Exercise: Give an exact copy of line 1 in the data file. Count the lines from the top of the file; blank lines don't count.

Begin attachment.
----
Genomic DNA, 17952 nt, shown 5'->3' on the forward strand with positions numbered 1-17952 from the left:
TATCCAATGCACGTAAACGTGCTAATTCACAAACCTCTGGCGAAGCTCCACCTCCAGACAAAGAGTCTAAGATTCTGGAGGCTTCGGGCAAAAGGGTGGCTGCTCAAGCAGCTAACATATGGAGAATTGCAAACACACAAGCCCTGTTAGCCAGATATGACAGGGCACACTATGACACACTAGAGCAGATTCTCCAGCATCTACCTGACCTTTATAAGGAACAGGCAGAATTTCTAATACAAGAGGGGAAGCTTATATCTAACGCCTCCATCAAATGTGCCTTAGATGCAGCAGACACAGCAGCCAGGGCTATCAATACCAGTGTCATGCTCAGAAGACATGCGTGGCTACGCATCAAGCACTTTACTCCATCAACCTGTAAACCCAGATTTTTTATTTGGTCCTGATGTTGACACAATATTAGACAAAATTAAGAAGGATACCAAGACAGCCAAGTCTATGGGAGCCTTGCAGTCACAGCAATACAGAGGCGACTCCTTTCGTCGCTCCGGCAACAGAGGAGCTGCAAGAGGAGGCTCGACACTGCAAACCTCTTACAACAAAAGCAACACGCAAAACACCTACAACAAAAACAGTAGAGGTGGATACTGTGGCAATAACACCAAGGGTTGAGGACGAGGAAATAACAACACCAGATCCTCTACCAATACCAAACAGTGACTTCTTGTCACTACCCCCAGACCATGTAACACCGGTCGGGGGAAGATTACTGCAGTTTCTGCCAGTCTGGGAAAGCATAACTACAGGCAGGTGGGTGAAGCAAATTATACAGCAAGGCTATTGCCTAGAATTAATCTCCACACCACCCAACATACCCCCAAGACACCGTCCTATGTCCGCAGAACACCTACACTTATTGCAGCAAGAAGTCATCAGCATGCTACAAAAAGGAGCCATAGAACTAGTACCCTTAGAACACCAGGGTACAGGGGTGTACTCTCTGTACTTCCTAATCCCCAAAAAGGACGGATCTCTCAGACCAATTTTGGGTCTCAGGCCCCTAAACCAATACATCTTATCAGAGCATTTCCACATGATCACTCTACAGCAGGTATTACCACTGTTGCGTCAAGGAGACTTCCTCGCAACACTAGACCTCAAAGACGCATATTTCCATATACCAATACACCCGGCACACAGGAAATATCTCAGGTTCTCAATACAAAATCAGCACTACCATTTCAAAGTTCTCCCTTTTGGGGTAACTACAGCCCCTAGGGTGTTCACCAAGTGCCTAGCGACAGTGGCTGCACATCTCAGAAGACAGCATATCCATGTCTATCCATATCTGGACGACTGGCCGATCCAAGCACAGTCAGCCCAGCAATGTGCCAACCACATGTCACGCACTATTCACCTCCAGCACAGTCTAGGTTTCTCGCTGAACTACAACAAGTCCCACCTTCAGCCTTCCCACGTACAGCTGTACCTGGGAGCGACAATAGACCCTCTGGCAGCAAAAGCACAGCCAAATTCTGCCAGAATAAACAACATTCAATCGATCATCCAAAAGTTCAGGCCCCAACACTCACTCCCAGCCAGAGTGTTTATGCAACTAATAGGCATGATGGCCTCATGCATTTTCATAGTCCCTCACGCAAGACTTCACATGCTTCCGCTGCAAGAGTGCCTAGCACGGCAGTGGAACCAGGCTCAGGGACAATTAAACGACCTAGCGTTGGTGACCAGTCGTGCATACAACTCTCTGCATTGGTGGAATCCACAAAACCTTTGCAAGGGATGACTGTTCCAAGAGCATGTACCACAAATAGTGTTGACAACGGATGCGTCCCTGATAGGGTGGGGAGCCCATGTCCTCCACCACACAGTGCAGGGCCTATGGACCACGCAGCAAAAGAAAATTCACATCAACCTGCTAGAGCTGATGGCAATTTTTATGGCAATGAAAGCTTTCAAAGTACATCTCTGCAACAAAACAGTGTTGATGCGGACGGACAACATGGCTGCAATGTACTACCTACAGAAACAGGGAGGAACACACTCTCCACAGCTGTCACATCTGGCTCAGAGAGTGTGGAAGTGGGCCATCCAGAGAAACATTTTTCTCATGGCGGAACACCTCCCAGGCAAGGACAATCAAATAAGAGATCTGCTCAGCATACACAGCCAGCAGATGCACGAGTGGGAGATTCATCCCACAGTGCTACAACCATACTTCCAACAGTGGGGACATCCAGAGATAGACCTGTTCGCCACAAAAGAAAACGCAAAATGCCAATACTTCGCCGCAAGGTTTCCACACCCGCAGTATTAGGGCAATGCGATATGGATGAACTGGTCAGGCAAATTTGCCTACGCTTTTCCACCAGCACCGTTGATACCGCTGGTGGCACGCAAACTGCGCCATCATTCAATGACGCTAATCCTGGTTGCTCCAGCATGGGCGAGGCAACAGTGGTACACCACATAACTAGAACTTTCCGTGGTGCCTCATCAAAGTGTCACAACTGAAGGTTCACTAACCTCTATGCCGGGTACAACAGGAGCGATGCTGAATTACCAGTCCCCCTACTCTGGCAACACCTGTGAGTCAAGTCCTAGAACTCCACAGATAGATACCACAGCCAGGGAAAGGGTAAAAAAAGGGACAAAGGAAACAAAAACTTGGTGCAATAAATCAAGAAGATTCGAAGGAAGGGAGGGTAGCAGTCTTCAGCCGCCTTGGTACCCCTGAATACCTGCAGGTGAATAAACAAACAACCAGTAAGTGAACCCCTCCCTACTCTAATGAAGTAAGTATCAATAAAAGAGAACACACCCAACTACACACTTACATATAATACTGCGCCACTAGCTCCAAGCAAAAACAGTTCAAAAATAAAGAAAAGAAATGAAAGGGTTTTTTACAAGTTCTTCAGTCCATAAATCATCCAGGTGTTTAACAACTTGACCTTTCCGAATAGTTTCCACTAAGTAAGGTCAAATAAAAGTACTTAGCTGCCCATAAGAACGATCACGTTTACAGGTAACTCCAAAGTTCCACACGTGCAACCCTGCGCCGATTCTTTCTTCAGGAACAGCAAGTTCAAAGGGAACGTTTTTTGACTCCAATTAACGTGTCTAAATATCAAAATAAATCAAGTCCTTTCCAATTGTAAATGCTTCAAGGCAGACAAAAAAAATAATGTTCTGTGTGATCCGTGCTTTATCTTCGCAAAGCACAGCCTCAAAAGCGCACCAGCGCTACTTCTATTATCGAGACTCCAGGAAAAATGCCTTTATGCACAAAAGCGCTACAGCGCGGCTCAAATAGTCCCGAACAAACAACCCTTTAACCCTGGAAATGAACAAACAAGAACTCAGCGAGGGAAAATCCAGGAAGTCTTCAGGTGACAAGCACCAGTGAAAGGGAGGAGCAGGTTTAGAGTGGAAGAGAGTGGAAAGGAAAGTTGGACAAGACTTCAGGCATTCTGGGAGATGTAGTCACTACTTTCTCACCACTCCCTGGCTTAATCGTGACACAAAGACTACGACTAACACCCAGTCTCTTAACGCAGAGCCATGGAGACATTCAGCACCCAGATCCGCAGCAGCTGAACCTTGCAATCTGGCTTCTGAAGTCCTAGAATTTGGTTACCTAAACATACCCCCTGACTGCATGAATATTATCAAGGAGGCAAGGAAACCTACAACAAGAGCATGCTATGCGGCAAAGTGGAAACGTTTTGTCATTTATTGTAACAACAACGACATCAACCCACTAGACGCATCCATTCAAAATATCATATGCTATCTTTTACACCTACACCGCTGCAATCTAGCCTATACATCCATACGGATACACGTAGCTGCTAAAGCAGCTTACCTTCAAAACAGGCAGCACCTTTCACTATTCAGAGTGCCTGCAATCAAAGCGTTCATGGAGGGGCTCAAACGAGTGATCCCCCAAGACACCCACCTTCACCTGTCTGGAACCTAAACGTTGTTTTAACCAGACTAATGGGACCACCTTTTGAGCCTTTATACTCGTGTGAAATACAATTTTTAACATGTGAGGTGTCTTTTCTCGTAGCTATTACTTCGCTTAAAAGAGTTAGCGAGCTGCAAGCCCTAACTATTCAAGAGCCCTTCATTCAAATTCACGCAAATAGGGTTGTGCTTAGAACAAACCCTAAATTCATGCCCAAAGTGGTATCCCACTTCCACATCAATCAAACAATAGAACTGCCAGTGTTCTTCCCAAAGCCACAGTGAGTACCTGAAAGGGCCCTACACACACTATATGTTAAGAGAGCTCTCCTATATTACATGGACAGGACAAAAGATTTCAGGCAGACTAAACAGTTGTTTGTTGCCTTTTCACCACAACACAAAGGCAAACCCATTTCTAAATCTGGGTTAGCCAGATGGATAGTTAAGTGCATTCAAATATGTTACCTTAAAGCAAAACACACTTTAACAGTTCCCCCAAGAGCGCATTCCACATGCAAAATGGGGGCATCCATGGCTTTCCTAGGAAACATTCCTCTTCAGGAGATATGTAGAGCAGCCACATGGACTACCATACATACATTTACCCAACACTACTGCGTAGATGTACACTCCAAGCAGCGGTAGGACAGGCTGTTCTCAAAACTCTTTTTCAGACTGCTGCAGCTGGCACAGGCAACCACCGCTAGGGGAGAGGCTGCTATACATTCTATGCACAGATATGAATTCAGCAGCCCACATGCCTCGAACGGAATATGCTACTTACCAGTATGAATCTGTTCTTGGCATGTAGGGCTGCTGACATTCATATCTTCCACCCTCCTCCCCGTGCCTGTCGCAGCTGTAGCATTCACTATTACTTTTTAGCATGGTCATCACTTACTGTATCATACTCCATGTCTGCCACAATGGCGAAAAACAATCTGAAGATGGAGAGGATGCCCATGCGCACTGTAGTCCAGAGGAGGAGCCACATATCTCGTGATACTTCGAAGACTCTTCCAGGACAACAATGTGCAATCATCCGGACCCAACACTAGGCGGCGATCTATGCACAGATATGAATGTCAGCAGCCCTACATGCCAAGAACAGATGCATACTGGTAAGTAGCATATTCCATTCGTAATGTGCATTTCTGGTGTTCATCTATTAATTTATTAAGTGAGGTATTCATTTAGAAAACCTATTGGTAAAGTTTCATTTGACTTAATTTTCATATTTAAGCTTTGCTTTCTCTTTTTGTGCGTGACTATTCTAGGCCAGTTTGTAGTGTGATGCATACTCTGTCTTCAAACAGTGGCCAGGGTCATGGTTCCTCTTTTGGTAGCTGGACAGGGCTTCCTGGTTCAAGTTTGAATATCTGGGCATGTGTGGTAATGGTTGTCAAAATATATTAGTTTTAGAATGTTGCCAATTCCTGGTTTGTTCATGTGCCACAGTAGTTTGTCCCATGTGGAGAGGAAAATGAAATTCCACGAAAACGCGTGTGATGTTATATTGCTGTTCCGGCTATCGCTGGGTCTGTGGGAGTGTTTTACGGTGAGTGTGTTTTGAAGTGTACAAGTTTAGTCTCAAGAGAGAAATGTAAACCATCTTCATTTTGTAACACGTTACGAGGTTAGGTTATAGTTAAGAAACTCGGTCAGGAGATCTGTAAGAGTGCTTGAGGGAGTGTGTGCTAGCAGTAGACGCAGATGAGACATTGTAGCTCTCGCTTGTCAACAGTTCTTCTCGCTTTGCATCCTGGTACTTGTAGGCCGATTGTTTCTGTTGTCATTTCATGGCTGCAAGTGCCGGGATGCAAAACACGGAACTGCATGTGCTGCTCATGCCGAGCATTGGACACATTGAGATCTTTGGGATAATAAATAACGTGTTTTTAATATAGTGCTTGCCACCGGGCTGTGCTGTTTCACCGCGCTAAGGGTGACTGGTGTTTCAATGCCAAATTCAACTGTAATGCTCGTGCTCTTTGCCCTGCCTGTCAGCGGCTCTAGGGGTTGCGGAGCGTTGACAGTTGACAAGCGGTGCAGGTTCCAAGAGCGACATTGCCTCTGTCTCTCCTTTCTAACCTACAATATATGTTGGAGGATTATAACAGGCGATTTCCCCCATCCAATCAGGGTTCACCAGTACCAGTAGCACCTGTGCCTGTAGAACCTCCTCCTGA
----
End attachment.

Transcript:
Genomic DNA, 17952 nt, shown 5'->3' on the forward strand with positions numbered 1-17952 from the left: